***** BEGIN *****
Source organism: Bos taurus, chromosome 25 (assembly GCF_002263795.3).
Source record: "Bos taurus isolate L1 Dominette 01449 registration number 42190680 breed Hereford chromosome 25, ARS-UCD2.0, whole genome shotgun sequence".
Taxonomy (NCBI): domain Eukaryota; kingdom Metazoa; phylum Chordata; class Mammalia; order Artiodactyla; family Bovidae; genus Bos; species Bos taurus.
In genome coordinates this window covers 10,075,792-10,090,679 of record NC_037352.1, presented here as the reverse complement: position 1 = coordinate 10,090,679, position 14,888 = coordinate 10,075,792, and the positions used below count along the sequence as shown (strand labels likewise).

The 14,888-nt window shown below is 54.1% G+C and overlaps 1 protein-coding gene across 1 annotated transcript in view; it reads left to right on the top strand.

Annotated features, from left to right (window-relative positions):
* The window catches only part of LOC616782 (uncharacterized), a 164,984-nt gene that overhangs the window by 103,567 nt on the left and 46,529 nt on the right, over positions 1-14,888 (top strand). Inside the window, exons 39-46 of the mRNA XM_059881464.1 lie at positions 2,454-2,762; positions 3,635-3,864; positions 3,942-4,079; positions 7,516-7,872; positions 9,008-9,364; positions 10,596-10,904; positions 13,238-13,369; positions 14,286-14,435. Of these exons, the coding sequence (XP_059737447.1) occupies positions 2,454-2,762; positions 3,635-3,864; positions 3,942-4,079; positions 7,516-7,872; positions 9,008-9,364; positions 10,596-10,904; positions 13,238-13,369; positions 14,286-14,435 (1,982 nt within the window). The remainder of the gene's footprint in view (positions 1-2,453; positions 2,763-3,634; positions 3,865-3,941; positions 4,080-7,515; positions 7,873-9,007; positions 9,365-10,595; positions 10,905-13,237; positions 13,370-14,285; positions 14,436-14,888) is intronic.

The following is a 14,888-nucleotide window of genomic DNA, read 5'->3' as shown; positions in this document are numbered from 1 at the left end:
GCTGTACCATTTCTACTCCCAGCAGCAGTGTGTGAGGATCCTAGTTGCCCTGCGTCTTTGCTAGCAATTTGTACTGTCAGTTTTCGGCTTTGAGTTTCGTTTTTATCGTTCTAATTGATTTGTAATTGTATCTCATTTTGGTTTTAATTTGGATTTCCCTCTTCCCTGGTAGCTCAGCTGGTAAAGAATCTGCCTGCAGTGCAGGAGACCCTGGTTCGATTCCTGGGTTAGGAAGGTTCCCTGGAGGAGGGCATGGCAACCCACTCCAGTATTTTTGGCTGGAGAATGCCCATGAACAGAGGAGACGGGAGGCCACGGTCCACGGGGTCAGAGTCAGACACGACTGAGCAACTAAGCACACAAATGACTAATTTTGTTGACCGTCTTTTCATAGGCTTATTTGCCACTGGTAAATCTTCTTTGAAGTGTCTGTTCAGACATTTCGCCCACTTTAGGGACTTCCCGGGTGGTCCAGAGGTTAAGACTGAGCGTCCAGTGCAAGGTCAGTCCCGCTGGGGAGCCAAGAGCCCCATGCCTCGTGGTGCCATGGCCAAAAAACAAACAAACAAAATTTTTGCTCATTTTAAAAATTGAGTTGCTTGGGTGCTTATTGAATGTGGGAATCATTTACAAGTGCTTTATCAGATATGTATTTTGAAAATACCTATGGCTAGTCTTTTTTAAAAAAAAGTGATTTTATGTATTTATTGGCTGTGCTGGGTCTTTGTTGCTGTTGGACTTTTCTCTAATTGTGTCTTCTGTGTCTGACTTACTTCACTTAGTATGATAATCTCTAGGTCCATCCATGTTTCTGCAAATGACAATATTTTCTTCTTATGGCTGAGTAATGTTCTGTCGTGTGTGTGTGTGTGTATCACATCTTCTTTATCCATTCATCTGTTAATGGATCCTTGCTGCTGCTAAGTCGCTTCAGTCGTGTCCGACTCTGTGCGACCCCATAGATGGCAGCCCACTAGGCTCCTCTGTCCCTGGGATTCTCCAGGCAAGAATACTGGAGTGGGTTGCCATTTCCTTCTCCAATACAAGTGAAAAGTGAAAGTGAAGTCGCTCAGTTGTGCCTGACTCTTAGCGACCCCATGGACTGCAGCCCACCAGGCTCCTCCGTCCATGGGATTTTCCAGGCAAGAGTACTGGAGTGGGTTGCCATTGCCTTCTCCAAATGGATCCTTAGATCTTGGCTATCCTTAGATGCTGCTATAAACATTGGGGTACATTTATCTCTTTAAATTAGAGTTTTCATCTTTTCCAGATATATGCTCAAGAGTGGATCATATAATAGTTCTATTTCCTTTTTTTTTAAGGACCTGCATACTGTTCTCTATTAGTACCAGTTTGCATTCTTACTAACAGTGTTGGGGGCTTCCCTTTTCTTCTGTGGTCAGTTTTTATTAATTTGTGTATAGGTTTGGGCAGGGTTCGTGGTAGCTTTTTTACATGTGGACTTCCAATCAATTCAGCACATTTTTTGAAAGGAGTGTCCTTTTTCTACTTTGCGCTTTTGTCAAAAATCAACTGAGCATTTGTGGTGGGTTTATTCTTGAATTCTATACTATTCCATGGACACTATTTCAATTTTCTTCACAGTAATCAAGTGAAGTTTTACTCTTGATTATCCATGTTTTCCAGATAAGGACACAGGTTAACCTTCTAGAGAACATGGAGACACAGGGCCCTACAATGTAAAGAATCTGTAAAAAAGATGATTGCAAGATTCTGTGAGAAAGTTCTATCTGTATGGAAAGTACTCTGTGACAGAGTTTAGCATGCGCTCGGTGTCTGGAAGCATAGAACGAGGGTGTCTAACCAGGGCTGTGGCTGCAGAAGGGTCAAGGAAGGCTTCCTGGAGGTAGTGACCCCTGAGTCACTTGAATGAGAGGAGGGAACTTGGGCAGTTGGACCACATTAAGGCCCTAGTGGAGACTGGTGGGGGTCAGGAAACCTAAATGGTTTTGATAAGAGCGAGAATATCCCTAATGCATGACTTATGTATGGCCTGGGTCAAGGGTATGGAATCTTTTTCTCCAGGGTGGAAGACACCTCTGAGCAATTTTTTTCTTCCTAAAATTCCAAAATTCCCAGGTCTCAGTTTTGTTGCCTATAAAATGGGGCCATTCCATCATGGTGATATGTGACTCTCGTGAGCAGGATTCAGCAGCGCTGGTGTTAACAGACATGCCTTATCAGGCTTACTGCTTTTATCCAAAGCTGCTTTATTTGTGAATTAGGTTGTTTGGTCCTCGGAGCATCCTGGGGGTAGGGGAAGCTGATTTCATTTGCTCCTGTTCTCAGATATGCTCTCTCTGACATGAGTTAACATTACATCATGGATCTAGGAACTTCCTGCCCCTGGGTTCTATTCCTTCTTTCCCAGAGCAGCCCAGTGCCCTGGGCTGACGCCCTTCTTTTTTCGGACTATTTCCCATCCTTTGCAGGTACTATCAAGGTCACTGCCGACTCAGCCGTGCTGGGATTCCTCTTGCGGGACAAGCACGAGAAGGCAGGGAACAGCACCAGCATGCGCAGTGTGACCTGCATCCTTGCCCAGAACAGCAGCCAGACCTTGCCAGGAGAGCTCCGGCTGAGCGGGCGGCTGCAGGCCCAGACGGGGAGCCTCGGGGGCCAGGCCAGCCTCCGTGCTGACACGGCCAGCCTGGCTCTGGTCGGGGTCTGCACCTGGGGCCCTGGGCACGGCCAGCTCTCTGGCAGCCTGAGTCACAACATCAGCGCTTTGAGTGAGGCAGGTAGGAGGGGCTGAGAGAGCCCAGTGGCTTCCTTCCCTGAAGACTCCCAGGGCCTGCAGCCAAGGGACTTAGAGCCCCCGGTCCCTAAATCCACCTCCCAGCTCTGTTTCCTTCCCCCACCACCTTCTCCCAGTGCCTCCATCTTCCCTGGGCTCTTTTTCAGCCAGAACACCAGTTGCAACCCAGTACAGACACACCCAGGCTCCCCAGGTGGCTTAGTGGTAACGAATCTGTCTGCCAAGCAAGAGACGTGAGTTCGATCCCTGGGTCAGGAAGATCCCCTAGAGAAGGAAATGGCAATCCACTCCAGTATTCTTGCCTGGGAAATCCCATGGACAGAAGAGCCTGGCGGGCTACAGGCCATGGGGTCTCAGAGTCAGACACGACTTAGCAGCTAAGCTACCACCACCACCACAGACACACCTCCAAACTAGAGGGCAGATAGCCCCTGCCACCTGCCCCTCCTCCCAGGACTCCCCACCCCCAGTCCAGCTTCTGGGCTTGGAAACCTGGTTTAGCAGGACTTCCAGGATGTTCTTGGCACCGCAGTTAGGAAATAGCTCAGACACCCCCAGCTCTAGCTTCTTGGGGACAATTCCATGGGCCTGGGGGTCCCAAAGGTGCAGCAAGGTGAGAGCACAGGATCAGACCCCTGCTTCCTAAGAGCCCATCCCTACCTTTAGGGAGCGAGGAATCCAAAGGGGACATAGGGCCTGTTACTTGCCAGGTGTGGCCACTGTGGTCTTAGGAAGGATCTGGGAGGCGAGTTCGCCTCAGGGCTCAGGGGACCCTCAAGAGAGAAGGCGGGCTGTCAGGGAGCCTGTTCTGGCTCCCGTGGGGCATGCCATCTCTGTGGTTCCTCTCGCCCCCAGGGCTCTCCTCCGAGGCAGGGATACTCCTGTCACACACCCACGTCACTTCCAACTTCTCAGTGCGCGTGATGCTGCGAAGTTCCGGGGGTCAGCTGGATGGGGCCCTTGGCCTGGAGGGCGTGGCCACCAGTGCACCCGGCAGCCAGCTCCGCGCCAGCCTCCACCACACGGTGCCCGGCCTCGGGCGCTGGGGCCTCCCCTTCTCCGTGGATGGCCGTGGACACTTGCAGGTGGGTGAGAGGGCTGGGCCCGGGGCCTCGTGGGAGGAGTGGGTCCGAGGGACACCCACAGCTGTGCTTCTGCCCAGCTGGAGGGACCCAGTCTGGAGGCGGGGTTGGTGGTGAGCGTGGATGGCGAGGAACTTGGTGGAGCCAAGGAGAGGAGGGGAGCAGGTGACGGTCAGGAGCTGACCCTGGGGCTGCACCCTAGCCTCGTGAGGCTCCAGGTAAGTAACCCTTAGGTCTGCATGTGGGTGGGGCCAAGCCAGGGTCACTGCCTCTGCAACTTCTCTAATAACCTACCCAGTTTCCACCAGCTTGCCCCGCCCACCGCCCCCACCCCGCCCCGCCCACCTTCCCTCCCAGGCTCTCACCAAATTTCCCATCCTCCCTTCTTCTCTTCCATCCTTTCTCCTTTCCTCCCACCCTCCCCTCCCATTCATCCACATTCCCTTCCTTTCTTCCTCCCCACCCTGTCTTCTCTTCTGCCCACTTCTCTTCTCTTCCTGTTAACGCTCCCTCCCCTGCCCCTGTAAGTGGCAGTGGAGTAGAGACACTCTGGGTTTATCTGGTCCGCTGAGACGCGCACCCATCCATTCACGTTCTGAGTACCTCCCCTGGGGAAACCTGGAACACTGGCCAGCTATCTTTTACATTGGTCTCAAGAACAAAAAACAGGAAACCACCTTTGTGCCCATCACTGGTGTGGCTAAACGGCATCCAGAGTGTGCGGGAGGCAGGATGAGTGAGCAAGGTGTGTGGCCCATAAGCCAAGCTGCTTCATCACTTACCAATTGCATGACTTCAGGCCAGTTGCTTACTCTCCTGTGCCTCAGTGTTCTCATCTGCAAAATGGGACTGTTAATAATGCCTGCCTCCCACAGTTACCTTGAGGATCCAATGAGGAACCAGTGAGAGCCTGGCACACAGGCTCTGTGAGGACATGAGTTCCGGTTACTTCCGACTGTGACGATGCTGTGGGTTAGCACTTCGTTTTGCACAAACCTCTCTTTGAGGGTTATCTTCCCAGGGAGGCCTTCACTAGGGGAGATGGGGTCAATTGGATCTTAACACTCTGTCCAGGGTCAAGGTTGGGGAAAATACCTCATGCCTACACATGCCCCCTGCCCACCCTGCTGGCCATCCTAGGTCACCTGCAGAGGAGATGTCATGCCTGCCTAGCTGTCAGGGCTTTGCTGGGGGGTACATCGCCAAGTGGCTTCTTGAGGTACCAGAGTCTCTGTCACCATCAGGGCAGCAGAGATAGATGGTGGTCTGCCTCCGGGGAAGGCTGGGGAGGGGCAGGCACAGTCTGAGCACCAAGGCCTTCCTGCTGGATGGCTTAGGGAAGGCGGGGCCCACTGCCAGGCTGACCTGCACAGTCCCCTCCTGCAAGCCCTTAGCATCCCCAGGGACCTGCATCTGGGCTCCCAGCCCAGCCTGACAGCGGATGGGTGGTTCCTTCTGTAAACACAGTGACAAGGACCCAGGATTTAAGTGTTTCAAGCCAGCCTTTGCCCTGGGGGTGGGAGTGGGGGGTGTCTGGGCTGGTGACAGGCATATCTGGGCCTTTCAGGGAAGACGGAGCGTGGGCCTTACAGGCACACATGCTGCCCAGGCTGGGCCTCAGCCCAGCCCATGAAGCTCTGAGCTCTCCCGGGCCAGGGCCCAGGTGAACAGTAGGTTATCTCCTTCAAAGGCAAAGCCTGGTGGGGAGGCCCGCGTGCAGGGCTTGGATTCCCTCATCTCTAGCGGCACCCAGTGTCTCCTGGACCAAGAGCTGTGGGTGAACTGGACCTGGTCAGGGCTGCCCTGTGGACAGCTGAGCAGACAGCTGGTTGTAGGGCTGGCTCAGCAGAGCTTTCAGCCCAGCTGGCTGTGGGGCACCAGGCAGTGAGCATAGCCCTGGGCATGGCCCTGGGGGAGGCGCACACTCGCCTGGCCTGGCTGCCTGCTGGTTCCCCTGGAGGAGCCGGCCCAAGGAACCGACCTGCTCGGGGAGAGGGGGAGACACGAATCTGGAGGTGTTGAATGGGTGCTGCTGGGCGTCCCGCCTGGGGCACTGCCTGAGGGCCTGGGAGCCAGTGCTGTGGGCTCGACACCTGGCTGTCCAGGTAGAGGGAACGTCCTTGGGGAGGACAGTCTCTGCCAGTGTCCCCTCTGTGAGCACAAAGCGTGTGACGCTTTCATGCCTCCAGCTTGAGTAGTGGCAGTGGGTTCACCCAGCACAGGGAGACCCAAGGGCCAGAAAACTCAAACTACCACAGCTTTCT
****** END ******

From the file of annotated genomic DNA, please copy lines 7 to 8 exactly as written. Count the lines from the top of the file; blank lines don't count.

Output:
* The window catches only part of LOC616782 (uncharacterized), a 164,984-nt gene that overhangs the window by 103,567 nt on the left and 46,529 nt on the right, over positions 1-14,888 (top strand). Inside the window, exons 39-46 of the mRNA XM_059881464.1 lie at positions 2,454-2,762; positions 3,635-3,864; positions 3,942-4,079; positions 7,516-7,872; positions 9,008-9,364; positions 10,596-10,904; positions 13,238-13,369; positions 14,286-14,435. Of these exons, the coding sequence (XP_059737447.1) occupies positions 2,454-2,762; positions 3,635-3,864; positions 3,942-4,079; positions 7,516-7,872; positions 9,008-9,364; positions 10,596-10,904; positions 13,238-13,369; positions 14,286-14,435 (1,982 nt within the window). The remainder of the gene's footprint in view (positions 1-2,453; positions 2,763-3,634; positions 3,865-3,941; positions 4,080-7,515; positions 7,873-9,007; positions 9,365-10,595; positions 10,905-13,237; positions 13,370-14,285; positions 14,436-14,888) is intronic.

The following is a 14,888-nucleotide window of genomic DNA, read 5'->3' as shown; positions in this document are numbered from 1 at the left end: